To assist the government of Ghana in its goal to scale up clean cookstoves to 50 percent of the population by 2020, Alliance partner World Education trained community-based peer educators around Accra on the benefits of clean cooking. The 30 trainers will now help educate their peers about the hazards of traditional cooking methods and the benefits of switching to cleaner, more efficient cookstoves and fuels.
The three-day workshop drew participants—mostly women—from the Ga West District in the Greater Accra Region. They were trained using a structured manual with practical sessions in community entry, peer education, clean cookstoves usage, and its effect on the environment, climate, forests, and people’s health.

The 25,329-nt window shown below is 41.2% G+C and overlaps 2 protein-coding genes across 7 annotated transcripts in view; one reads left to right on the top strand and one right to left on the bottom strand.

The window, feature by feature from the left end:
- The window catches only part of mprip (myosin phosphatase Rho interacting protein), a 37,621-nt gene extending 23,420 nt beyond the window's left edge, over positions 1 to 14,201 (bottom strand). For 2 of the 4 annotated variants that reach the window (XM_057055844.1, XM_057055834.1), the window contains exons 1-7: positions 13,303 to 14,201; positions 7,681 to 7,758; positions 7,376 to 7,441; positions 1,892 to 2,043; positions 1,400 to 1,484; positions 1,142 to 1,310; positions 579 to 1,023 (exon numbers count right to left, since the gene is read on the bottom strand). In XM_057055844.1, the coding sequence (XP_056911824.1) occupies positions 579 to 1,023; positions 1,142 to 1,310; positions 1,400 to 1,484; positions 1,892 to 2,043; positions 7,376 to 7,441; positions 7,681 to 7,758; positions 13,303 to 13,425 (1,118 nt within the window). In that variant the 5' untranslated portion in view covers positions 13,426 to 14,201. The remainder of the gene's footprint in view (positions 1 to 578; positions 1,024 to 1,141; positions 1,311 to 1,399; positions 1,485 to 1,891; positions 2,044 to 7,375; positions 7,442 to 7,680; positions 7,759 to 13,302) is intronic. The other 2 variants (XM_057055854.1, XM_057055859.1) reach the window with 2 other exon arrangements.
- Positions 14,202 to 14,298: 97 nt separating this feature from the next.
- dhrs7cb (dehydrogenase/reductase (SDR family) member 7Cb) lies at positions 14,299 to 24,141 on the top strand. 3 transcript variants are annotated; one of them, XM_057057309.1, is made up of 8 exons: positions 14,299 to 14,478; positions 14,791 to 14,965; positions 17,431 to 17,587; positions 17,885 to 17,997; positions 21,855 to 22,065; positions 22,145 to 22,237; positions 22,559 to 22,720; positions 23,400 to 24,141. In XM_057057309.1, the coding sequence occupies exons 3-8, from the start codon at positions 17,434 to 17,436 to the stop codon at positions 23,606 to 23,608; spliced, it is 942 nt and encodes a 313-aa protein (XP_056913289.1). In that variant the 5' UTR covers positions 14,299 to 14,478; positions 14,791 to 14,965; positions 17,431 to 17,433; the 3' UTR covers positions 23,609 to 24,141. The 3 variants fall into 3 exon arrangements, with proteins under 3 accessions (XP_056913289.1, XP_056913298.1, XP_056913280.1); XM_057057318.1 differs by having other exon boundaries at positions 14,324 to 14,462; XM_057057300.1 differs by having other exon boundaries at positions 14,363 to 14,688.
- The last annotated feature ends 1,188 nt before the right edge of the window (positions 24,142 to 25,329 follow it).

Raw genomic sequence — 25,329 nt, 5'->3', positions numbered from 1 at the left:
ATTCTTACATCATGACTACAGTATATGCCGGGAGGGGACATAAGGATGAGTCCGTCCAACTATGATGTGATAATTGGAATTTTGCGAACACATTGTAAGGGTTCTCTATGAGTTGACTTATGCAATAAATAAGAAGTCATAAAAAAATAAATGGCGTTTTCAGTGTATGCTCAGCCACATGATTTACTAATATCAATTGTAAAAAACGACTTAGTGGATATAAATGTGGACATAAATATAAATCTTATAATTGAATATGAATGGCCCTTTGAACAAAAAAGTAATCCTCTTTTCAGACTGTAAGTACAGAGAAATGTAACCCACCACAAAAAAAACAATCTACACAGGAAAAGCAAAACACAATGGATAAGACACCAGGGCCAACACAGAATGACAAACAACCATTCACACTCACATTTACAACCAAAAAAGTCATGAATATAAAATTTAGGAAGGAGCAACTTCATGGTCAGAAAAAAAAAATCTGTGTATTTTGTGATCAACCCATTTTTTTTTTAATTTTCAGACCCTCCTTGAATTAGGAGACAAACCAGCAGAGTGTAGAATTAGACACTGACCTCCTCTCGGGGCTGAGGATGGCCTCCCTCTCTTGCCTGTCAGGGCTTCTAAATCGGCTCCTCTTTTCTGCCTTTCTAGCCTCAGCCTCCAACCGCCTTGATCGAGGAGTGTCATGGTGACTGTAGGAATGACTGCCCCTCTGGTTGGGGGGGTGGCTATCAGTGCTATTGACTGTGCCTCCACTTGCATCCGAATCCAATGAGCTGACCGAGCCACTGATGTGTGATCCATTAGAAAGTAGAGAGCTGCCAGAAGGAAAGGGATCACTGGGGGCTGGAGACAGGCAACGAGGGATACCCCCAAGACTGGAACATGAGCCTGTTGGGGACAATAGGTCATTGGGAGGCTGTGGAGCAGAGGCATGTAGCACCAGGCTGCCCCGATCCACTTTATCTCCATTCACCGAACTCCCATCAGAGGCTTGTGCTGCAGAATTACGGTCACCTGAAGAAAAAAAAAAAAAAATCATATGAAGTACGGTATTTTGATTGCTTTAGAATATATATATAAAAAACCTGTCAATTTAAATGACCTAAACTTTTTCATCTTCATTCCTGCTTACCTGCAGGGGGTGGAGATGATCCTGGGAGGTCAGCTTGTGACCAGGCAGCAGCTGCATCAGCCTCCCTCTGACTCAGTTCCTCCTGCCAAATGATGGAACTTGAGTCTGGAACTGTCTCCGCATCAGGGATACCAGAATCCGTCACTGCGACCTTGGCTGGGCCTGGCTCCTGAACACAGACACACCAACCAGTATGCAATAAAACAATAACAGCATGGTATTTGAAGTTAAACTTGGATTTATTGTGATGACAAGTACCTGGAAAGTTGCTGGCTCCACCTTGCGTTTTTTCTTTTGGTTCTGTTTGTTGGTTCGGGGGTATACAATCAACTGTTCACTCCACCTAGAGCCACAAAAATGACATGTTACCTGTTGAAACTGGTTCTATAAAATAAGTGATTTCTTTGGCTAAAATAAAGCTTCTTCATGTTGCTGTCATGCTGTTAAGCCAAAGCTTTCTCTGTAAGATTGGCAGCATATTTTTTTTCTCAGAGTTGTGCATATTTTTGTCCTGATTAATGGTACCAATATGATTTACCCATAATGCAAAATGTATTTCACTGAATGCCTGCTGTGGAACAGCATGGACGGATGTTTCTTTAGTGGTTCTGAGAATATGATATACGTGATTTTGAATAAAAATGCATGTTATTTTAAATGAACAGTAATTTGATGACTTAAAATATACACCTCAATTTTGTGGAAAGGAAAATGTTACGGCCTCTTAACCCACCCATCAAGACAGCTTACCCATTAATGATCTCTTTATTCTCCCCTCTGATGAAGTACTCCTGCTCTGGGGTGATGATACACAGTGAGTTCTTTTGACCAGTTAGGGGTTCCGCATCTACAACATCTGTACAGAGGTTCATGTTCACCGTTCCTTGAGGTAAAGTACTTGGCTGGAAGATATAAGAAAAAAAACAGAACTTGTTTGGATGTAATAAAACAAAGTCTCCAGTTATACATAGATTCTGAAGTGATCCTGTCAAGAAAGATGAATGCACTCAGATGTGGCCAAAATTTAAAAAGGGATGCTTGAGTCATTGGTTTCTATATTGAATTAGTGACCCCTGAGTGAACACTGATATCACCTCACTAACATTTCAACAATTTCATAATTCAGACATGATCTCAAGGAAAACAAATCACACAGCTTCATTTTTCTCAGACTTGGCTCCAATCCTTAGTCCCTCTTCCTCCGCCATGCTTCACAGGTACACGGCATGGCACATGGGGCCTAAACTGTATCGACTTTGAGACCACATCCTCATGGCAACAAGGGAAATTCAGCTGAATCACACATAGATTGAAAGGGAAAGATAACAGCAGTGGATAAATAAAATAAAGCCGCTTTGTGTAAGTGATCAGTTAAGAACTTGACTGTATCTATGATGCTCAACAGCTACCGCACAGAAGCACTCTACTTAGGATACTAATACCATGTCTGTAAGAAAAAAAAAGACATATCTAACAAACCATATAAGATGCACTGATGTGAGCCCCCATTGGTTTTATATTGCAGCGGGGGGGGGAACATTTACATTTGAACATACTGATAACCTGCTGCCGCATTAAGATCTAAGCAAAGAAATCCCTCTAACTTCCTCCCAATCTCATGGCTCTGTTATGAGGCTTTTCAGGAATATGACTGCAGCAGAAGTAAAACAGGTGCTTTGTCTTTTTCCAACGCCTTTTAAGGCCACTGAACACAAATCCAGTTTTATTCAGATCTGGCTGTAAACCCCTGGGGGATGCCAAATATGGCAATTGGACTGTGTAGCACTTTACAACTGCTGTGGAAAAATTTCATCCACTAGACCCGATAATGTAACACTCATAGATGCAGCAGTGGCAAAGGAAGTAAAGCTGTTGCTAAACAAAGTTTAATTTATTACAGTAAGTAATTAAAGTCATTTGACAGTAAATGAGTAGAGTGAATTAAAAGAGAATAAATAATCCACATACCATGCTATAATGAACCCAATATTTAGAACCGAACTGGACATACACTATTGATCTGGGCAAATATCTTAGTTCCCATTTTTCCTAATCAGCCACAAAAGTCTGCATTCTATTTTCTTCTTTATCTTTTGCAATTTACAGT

The training was part of World Education’s Integrated School Project on Clean Cooking Energy (INSPOCCE) project, supported by the Alliance.
The workshop was a follow-up to one held for school-based child peer educators, which enables children in basic schools to educate their peers and parents on clean cooking. During the first year of the pilot project, more than 60 peer educators and 20 teachers participated in the training, and more than 540 students from the two pilot schools and 3,580 community members were reached through radio, information vans, tech fairs, and community sensitization activities.